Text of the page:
When William “BJ” Jahoda came to Springfield in 1997 to address a conference on combatting legalized gambling, his travel companion was Pastor Tom Grey. Grey had met Jahoda, when he testified from behind a screen to the House of Representatives Judiciary Committee in 1995. Grey was a longtime opponent of state-sanctioned gambling. He thought, “There’s got to be truth if a mob guy and a minister see eye-to-eye.”
Jahoda proposed a get-together. They met on March 4, 1996 at the University of Maryland. Students had been alerted that a man named “Bobby J.” was going to discuss gambling and that no photographs were permitted. Bobby J. warned the students about the dangers of gambling. He told them how “gambling could turn a million dollars into two pizzas and a six-pack.”
Grey was captivated by Jahoda. They became friends and comrades in a common cause. For six years, they traveled coast-to-coast, speaking at college campuses. “60 Minutes” spotlighted their efforts.
When they journeyed to Springfield, Grey called his longtime friend Sister Pauletta Overbeck, who had provided accommodations in the past. She agreed to put them up in the convent. Jahoda needed to keep a low profile after his cooperation with federal authorities on mob activities.
Sister Pauletta grew up in the tiny hamlet of Dietrich, Illinois, where her parents ran a boarding house. Among their guests were Chicago mobsters who came down to vacation. She became a foe of organized crime early in life.
After she became a Dominican nun, an order that has opposed gambling since the 1500s, she joined an organization called Illinois Action on Alcohol and Addiction Problems (ILCAAAP). It had been established in 1898 as the Anti-Saloon League. In 1992, they added gambling as an “area of prevention.” Sister Pauletta became secretary of this Springfield-based organization. She worked with Executive Director Anita Bedell for 20 years.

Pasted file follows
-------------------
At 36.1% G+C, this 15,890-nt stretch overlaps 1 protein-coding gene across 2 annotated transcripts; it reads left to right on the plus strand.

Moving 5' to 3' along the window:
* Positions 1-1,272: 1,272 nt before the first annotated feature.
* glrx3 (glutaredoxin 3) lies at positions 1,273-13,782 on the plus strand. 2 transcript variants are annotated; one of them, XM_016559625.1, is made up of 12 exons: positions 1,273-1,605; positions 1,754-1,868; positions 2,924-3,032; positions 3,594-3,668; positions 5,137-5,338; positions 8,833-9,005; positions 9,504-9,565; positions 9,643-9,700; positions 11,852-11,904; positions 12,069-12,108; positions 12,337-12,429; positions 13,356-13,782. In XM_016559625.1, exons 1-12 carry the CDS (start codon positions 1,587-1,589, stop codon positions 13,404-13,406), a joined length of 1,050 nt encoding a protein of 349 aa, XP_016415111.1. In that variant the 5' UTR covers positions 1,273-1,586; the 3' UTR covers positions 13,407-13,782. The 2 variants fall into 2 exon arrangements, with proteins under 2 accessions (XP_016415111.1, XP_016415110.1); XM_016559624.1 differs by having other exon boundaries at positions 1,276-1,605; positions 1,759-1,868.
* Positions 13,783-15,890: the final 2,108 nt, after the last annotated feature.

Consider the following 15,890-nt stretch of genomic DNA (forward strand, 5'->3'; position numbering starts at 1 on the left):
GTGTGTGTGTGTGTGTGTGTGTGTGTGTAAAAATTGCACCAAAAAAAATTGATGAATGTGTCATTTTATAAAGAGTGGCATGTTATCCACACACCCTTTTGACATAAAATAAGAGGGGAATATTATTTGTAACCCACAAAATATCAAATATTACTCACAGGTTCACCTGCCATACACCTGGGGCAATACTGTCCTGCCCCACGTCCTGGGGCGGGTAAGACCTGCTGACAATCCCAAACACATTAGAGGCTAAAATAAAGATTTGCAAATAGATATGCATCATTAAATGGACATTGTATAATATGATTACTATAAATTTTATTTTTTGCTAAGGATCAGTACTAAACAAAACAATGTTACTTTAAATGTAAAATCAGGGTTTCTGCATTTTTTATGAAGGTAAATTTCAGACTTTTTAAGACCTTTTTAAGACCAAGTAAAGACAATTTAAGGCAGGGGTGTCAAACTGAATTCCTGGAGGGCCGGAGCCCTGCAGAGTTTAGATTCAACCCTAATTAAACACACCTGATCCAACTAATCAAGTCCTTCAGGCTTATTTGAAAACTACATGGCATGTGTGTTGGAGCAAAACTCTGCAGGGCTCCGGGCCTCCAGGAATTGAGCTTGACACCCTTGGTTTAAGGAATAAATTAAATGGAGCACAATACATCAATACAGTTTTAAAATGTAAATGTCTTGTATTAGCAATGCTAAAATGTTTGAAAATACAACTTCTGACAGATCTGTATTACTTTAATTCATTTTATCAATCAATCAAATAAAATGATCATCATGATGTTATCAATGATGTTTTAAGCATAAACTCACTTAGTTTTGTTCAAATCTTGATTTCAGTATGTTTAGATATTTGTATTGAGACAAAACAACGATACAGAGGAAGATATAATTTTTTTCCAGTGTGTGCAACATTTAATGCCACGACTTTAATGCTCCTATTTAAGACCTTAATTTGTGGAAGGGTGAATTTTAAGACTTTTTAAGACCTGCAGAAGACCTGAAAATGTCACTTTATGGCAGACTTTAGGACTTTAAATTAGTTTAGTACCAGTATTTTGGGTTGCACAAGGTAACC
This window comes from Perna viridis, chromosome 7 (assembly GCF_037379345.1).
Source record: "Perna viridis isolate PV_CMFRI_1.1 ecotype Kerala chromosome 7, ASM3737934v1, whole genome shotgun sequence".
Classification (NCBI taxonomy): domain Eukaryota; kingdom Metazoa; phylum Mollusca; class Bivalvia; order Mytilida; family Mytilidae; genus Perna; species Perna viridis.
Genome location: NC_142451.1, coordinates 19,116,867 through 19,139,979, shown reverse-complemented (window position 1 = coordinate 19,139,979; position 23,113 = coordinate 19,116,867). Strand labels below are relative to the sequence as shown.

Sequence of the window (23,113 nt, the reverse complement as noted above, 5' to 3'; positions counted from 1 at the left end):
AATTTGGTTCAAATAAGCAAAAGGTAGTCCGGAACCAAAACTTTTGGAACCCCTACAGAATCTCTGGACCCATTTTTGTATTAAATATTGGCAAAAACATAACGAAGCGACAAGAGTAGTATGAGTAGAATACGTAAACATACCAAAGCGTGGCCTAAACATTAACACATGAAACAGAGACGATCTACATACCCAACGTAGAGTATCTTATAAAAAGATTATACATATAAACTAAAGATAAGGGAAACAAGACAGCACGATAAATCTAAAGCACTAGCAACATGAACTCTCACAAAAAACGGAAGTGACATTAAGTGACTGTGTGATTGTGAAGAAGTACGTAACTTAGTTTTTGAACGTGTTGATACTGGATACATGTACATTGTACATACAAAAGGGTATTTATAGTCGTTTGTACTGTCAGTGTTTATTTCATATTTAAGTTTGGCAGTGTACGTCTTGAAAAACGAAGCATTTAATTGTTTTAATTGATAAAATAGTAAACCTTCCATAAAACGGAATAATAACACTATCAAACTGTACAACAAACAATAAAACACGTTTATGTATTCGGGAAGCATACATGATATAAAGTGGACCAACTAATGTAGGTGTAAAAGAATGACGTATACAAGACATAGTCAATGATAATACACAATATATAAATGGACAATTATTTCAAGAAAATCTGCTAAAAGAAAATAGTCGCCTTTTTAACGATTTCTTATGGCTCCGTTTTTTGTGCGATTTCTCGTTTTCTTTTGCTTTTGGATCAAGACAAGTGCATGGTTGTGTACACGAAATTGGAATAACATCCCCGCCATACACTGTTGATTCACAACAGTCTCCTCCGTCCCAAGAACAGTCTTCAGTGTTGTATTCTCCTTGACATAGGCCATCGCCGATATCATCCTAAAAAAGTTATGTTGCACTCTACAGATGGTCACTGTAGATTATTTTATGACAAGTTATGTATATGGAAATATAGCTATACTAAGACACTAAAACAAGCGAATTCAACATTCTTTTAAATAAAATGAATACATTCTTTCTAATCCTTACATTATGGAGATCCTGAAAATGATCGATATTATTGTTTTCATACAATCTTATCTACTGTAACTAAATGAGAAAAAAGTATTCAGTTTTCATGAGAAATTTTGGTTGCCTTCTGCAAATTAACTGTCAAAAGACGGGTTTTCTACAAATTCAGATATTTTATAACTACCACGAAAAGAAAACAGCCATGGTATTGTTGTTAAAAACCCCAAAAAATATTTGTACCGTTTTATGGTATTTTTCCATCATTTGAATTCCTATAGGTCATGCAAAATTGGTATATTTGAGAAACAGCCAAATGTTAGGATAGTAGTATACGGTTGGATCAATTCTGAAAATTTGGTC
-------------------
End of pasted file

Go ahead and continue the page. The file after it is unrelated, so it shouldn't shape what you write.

Bedell remembers the day Grey brought “Sonny” to Springfield to speak to the conference and students at a Lutheran high school. She recalled Jahoda blasting gambling boats as “pirate ships.” Bedell said Jahoda was an engaging speaker with a colorful background.
Grey would agree. “You could have the IQ of a canned ham,” Jahoda would say, “And play a slot machine.” He had a good sense of humor and charm to spare. Sister Pauletta looked “ageless” in her 80s, Grey recalled. He described her as a “saintly person” and said she and “Sonny” charmed each other.
Jahoda continued his anti-gambling crusade for the rest of his life. When he died of liver disease, on May 7, 2004, at the age of 61, he was working at a mission in Omaha, while heading a group he had formed, Americans Against Gambling.
Grey attended Jahoda’s wake at Zimmerman-Ehringer Funeral Home in Forest Park. The mourners were an odd mix of old friends from his unsavory days and the federal agents, prosecutors and judges who had grown to admire him. If he were alive today, Jahoda would have opposed video gaming in Forest Park. He would have celebrated the successful effort of a citizens group to defeat video gambling at the polls.
Bedell calls video gaming the “crack” of gambling. It is not “entertainment” but an adrenaline rush that affects the brain like narcotics. She said that women are especially vulnerable to gambling addiction. That is why the video gaming parlors that are springing up bear the names of women.
One of the special women in Jahoda’s life was Sister Pauletta, who died at the age of 103, on Oct. 13, 2018. After he left the convent following the Springfield visit, Jahoda wrote her a heartfelt letter and included a picture of bluebirds, “From the two blue birds, Tom and BJ.”
Bluebirds are a symbol of happiness and that is what “Sonny” had finally found.
John Rice is a columnist/private detective, who has seen his business and family thrive in Forest Park. He thoroughly enjoys life in the village and still gets a thrill smelling Red Hots, watching softball and strolling through cemeteries. Jrice1038@aol.com